Q&A on Women in Myanmar media
Q. What is the main challenge facing women in media in Myanmar?
Myanmar Journalism Institute: Women working in the media face the same issues as other working women in Myanmar in general. This is a predominantly patriarchal society and in media we lack women in publishers’ or editors’ positions. Men are considered to be more “appropriate” for management roles. There is also a of lack of childcare and resources allowing women to return to the workforce after child birth. In addition women are seen as “weaker” and editors are hesitant to send them out to conflict areas or any any assignments that are seen as dangerous. This also applies to working at night, or in remote areas, where “rule of law” and security is not considered strong enough so as to protect women journalists.
Myanmar Press Council: There is only one female member in MPC and especially in rural and ethic areas female journalists are humiliated and seen as bad characters, with parents therefore being reluctant to encourage women to work as a journalist.
Myanmar Women Journalist Society: Women journalists are not allowed to report on IDP camps and wars, for which there are difficulties to provide security and safety.
Q. How do you plan to address this challenge in your work?
Myanmar Journalism Institute: MJI is an equal rights employer. Of our five trainers, three are women. Where necessary the female trainers are provided with taxis or accompaniment after hours. MJI also has gender sensitivity training for all its staff members to make them aware of all the issues around gender stereotypes and to allow us to better adress these issues.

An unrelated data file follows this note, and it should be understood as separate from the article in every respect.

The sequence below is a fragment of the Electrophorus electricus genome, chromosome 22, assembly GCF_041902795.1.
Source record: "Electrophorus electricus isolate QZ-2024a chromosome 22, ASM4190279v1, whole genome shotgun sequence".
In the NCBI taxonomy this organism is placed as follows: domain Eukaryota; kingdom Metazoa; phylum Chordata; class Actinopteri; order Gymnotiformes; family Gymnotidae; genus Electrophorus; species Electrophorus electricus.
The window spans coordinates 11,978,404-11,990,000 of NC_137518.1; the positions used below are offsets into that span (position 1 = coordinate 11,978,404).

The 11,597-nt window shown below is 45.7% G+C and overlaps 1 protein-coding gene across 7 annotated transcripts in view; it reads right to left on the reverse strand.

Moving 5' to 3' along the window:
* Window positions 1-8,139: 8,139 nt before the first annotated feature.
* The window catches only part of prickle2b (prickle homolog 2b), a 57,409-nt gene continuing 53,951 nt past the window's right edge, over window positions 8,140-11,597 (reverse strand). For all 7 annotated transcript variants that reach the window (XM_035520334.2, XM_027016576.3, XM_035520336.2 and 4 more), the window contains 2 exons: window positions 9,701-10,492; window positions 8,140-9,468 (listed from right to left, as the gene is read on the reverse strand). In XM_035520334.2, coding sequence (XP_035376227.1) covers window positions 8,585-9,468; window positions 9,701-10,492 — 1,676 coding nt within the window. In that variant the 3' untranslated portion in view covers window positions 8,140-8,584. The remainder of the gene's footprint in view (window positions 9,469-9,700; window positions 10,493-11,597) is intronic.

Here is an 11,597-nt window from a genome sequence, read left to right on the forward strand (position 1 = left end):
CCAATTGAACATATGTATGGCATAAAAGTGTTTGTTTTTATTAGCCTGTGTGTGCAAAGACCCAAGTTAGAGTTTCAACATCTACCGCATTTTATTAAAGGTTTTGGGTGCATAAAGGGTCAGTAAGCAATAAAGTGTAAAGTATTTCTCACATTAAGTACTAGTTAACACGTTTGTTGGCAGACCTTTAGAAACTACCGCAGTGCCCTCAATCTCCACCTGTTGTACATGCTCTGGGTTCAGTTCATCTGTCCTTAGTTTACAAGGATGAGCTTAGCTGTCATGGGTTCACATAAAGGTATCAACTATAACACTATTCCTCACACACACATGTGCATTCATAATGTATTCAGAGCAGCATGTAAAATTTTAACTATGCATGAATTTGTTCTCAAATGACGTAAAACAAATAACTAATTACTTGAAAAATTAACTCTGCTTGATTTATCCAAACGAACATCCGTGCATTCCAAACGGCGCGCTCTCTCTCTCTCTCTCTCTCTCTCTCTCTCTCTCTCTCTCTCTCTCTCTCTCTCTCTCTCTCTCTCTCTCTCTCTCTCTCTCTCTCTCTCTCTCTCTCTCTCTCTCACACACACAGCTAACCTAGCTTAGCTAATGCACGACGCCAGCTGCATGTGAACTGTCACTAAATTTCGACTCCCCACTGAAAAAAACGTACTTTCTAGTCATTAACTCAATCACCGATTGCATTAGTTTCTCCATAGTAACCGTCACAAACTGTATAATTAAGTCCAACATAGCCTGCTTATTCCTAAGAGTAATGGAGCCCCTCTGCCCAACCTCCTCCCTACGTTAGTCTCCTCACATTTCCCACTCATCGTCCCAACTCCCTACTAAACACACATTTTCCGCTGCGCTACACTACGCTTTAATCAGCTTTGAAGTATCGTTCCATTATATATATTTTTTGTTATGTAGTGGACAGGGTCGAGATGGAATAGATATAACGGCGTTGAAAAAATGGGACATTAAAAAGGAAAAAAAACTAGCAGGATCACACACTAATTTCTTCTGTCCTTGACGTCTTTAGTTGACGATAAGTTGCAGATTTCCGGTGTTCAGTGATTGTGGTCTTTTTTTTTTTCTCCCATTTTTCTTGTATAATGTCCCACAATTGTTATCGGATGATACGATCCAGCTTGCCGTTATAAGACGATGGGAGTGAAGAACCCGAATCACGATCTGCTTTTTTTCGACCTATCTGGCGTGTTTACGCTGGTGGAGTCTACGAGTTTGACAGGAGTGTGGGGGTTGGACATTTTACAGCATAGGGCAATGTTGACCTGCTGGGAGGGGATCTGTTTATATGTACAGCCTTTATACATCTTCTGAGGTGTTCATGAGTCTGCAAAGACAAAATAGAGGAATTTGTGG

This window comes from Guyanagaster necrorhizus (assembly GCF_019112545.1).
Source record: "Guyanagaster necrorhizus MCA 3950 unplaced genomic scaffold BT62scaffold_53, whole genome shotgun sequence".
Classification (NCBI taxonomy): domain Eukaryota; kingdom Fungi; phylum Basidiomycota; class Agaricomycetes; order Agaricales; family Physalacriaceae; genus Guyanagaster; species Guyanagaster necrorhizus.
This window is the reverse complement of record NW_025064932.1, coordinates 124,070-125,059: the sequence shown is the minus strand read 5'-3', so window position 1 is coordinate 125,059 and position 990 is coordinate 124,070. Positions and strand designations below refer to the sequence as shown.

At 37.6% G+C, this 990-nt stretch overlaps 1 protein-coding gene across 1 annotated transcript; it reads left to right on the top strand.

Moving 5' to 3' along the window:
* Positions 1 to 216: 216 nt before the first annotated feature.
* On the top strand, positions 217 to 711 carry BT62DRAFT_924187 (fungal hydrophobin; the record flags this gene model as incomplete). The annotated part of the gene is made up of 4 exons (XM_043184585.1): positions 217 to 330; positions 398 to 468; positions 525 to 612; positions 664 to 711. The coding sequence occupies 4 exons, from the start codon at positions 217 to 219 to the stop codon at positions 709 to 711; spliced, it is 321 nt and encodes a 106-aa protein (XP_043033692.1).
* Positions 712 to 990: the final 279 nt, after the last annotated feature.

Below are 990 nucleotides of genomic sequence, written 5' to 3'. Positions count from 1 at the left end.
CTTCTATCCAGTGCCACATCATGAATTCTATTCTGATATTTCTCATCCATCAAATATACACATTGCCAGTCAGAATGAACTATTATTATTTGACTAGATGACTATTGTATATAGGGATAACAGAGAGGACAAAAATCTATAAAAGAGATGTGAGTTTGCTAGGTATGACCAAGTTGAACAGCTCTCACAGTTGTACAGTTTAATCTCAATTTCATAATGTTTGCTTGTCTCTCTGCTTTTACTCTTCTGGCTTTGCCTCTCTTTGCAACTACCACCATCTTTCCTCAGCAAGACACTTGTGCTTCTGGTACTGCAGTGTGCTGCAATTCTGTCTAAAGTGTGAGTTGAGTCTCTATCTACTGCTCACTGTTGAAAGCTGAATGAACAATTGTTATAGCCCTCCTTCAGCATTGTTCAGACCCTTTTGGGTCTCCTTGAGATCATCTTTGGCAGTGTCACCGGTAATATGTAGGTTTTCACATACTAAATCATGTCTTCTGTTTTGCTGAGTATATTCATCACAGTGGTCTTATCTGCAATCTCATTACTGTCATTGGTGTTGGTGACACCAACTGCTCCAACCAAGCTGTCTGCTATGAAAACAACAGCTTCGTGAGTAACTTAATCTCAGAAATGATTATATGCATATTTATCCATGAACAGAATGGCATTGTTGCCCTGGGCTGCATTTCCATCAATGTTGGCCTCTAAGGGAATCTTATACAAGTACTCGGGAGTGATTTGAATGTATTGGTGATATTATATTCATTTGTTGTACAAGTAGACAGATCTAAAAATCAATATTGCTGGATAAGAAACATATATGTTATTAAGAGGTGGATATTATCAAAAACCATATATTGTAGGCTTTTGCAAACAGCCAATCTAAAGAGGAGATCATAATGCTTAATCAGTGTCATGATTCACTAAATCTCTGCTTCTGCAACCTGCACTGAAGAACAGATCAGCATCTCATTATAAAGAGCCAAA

Myanmar Press Council: I want to encourage women journalists to seek a seat during the next election and I soon releasing a paper titled “Women and Myanmar media “ which will be discussed in an event organised by Myanmar Press Council. I will encourage women to work in professional journalism and advocate for more capacity building and trainings targeting women in media – but men in the industry also need to better understand gender issues and reduce the bullying of women in the work place.
Myanmar Women Journalist Society: If a journalist herself wants to cover a certain story, the editor should allow her to go.
Q. For next year’s 8 March celebrations, what do you hope to have achieved by then?
Myanmar Journalism Institute: MJI will have evaluated and implemented further gender training for staff and students. This will include gender workshops for all staff, gender Training of Teachers for the trainers, and Gender modules for the students. We aim to incorporate gender awareness across all of our training modules.
Myanmar Press Council: That men in media, due to awareness workshops, will have a better appreciation of the need to improve the gender balance amongst working journalists. Also, I hope to have more women in editorial and decision making roles in the media industry.
Myanmar Women Journalist Society: To have completed a report on the challenges facing women in Myanmar media.
Chris Peken is a training advisor with Myanmar Journalism Institute.
Daw Thin Thin Thar is the only woman in Myanmar Press Council. She also works as program producer at Cherry FM and as editor of Street View Weekly Journal.
Ma Khin Min Zaw is an executive member of Myanmar Women Journalists Society and a senior reporter with DVB.
IMS and Fojo Media Institute work to support Myanmar media partners in their efforts to develop independent and accountable media as a driver of positive social and political change. The participation of women on equal terms to that of their male counterparts in the Myanmar media environment is key to ensuring that they are able to engage in and contribute to the country’s ongoing democratic process.
For more information about IMS-Fojo’s work in Myanmar, read here